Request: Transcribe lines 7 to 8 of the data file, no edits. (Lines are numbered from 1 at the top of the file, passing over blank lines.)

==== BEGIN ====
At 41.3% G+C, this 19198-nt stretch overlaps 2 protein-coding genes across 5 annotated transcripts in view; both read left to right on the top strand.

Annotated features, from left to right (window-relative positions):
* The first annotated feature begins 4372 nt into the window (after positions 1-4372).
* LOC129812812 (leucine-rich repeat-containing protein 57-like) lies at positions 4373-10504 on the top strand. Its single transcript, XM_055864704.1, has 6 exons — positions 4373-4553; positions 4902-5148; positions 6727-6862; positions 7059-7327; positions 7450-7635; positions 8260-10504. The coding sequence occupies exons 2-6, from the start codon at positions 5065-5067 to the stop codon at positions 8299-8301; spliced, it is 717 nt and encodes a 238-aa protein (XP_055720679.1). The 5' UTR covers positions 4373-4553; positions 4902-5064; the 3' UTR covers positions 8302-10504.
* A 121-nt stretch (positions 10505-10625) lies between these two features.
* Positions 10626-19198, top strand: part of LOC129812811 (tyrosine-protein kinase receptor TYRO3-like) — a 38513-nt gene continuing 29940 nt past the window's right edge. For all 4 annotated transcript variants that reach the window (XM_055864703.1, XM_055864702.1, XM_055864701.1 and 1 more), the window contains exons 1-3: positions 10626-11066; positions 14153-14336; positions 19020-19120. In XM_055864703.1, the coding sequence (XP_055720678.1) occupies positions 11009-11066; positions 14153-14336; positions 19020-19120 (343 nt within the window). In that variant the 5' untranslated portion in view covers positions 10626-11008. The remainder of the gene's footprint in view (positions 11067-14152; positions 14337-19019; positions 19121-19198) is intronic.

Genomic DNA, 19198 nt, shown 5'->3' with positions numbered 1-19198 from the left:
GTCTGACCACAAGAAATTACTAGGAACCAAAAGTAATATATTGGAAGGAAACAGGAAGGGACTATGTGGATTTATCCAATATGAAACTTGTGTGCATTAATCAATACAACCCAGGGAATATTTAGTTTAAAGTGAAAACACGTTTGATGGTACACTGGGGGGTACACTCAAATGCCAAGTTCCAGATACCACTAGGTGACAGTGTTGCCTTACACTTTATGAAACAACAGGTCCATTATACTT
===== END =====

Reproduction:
Genomic DNA, 19198 nt, shown 5'->3' with positions numbered 1-19198 from the left:
GTCTGACCACAAGAAATTACTAGGAACCAAAAGTAATATATTGGAAGGAAACAGGAAGGGACTATGTGGATTTATCCAATATGAAACTTGTGTGCATTAATCAATACAACCCAGGGAATATTTAGTTTAAAGTGAAAACACGTTTGATGGTACACTGGGGGGTACACTCAAATGCCAAGTTCCAGATACCACTAGGTGACAGTGTTGCCTTACACTTTATGAAACAACAGGTCCATTATACTT